I was saddened to learn that the mighty Son Doong cave is closed to the public but will be opened next year. Not only is this the world’s largest cave but it is also something of a natural wonder. A sinkhole caved in creating a mountain within the cave and skylight above. This means there is jungle growing within the cave. A few dinosaurs down there and the picture would be complete… Anyway tomorrow is the main event: Paradise cave by all accounts will set a practically insurmountable benchmark for speleological pizazz. An 80 year old geologist who has spent 60 years exploring caves around the world was here a few months back and reportedly said that this was the most impressive thing he had ever seen. So yeah it best not disappoint! There is the option to do a 2day trek here to another cave (there are over 300 in this area) starting on the 26th, but if tomorrow really does it then I will consider moving on sooner…

In other news, two Finnish girls in the Farmstay just told me about a week long trance party in Cambodia put on by some Frenchies. International lineup, everything that Thailand and Goa isn’t. It’s happening Christmas to the New Year but unfortunately because I’ve got the bike to worry about I won’t be able to make it out there in time. Gutted.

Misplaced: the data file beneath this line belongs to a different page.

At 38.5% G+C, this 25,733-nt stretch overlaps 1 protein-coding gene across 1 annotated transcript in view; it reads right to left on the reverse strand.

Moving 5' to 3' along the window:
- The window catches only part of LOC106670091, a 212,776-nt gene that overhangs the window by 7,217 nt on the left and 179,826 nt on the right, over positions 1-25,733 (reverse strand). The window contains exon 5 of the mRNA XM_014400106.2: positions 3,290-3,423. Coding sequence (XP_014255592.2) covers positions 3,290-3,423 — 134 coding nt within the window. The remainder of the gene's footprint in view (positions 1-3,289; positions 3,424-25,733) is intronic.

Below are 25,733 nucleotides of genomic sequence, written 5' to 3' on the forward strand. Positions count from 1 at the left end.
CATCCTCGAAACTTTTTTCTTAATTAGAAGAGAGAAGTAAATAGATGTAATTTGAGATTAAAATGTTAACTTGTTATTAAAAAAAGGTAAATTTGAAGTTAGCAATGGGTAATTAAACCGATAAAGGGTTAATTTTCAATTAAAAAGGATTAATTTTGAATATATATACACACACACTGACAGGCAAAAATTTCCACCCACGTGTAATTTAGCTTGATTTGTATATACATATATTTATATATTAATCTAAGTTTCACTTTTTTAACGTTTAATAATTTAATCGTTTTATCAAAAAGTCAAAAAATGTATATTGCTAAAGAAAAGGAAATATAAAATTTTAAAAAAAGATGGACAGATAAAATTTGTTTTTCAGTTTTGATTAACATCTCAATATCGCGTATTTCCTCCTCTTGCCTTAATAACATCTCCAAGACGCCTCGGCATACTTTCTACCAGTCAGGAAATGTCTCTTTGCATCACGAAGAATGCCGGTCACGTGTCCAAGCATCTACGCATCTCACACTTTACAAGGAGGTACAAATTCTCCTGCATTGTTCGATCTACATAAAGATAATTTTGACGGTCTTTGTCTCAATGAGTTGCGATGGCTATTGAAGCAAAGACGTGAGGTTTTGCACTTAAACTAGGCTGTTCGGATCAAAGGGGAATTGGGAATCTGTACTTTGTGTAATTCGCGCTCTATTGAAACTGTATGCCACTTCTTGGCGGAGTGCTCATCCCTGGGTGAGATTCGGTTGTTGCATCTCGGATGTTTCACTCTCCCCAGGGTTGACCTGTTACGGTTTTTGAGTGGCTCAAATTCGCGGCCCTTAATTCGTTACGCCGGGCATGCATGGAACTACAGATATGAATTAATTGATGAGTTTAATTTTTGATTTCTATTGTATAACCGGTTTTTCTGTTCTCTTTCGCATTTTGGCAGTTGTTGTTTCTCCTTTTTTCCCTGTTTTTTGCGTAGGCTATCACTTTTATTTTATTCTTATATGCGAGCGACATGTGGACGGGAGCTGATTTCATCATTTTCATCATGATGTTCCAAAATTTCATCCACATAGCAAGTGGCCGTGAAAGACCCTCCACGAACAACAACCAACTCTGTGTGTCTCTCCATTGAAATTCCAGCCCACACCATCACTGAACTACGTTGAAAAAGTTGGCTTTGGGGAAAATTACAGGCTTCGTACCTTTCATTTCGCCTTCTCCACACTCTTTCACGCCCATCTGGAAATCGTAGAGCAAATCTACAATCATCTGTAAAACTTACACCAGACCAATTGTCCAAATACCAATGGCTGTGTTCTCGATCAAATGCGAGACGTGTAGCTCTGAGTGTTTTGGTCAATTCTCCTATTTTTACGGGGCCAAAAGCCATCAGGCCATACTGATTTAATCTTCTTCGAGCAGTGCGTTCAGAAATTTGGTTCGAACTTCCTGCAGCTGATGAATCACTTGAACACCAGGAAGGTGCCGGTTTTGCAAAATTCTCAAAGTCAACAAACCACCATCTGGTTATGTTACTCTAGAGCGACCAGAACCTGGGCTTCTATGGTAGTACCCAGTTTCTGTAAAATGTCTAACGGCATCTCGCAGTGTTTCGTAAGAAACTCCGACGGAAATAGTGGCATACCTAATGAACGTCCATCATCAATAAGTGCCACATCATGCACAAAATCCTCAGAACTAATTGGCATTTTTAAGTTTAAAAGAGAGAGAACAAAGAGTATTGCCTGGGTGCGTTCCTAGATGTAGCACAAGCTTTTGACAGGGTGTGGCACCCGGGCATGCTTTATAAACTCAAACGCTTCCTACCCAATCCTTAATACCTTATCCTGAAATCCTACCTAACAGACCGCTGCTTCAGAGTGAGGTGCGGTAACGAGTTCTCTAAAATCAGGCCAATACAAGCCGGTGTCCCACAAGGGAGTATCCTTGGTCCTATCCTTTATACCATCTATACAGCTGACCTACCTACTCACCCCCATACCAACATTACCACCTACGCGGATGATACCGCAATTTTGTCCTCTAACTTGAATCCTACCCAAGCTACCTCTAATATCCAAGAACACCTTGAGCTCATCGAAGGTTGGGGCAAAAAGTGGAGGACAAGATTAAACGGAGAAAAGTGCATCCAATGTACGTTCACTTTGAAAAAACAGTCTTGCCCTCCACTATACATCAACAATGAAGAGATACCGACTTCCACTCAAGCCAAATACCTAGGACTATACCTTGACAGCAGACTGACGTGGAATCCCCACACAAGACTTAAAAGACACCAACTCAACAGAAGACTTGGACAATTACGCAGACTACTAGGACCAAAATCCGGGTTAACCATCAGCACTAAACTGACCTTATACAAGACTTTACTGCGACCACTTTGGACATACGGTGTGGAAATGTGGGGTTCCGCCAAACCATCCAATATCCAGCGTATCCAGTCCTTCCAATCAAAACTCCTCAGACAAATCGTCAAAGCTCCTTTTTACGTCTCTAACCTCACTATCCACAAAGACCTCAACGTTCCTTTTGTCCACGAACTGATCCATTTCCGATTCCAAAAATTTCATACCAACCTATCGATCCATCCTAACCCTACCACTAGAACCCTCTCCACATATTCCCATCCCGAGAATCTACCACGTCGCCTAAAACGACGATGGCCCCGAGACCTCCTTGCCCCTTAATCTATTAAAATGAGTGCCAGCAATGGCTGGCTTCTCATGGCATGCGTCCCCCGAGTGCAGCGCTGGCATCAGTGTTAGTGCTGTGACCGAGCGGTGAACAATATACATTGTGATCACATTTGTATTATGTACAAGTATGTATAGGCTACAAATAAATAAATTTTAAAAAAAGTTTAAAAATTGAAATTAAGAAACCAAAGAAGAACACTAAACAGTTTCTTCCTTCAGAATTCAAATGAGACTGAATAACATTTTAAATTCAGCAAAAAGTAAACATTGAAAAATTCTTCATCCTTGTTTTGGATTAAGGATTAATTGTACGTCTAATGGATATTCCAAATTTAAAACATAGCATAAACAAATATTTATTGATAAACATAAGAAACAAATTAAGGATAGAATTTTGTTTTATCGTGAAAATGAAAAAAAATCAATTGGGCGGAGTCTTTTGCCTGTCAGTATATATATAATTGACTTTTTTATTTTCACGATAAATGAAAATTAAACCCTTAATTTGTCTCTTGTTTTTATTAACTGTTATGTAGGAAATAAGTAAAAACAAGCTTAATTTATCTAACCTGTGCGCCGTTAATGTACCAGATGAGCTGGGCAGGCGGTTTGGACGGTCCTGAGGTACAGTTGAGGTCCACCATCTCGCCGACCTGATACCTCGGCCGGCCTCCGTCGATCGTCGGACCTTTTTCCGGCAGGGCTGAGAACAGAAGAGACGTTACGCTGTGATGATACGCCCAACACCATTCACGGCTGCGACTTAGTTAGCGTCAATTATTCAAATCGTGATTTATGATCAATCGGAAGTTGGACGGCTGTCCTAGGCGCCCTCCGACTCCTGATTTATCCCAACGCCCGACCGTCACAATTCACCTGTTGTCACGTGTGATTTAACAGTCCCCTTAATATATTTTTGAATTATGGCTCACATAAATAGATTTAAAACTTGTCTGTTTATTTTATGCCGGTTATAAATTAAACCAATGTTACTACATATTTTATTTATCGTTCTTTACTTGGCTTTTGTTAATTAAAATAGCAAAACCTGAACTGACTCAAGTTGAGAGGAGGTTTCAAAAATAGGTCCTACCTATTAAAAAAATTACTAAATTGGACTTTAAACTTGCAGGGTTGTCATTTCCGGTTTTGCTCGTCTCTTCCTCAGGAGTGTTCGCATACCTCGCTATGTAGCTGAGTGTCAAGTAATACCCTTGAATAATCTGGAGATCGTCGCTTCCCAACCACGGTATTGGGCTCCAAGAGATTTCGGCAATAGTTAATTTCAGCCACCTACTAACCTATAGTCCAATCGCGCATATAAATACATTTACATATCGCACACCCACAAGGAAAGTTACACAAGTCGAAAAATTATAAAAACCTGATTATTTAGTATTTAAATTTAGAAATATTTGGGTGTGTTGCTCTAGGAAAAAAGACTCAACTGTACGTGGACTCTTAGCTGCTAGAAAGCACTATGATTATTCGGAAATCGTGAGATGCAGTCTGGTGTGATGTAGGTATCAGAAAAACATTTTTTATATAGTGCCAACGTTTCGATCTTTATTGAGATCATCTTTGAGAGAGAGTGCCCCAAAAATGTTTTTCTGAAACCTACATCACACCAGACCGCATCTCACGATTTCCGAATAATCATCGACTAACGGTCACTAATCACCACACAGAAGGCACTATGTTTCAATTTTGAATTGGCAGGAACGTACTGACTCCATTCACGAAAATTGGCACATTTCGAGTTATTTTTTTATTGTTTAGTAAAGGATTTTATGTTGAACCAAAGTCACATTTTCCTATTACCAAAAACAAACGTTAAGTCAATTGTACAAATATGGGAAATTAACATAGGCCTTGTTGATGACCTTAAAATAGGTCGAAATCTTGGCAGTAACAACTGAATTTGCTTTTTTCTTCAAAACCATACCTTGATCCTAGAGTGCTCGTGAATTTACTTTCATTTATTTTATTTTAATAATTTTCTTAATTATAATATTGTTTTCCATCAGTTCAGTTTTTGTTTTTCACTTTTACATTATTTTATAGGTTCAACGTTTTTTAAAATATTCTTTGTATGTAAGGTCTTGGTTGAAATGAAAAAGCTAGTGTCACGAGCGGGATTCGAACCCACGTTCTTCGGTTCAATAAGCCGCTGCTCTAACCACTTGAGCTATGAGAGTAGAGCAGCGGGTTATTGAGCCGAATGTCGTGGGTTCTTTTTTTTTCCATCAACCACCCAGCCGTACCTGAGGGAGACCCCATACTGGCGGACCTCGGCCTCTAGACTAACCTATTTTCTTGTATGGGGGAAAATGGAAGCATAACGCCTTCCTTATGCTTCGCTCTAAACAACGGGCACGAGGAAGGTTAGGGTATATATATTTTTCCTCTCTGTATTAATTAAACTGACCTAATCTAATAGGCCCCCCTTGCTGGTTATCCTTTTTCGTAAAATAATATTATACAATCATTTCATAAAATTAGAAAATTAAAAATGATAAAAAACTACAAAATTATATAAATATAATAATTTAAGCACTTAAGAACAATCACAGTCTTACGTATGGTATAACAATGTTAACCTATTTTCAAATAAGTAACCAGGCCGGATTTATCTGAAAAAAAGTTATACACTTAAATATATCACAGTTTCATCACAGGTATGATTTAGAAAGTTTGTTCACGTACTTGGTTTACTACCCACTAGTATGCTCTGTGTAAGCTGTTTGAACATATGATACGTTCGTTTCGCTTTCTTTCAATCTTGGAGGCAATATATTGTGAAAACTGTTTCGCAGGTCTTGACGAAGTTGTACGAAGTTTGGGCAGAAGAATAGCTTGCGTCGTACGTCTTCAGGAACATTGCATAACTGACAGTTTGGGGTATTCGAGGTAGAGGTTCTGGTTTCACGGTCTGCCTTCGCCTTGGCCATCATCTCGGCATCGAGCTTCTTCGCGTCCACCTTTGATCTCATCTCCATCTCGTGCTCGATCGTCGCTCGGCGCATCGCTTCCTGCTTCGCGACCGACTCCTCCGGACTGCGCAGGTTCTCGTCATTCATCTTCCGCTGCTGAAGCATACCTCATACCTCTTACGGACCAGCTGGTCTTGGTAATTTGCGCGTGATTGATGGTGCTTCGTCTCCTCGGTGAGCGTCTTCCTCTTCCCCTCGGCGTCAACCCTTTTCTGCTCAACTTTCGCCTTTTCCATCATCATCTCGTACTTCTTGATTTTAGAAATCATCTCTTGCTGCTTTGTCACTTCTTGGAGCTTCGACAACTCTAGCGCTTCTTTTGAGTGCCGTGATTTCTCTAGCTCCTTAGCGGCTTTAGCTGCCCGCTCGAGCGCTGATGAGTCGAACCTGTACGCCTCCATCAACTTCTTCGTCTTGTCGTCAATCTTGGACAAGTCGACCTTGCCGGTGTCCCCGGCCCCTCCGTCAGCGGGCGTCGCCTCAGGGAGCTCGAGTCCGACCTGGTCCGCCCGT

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The Road of Death (December 17th – 21st)

Leaving Hanoi was nice n easy. My original plan was to head South for a day with Hebert and Philip and then  break off West to take the newer Ho Chi Minh highway. One day’s cycle away was Ninh Binh – a place which many told us was a must visit. When we arrived is was a bit like er, why woz it we came here again? It was a lot quieter than the hustle and bustle of tourist crammed Hanoi, but otherwise there didn’t seem to be anything special about it. Well, it turned out the attraction was a National Park just 8km down the road. The next morning we got up early to be the first there. We organised a 2 hour boat trip through various karst peaks and small sections of underground river. It was nice enough, a bit chilly, but for me it felt like this was just the warm up for the mighty Phong Nha National Park.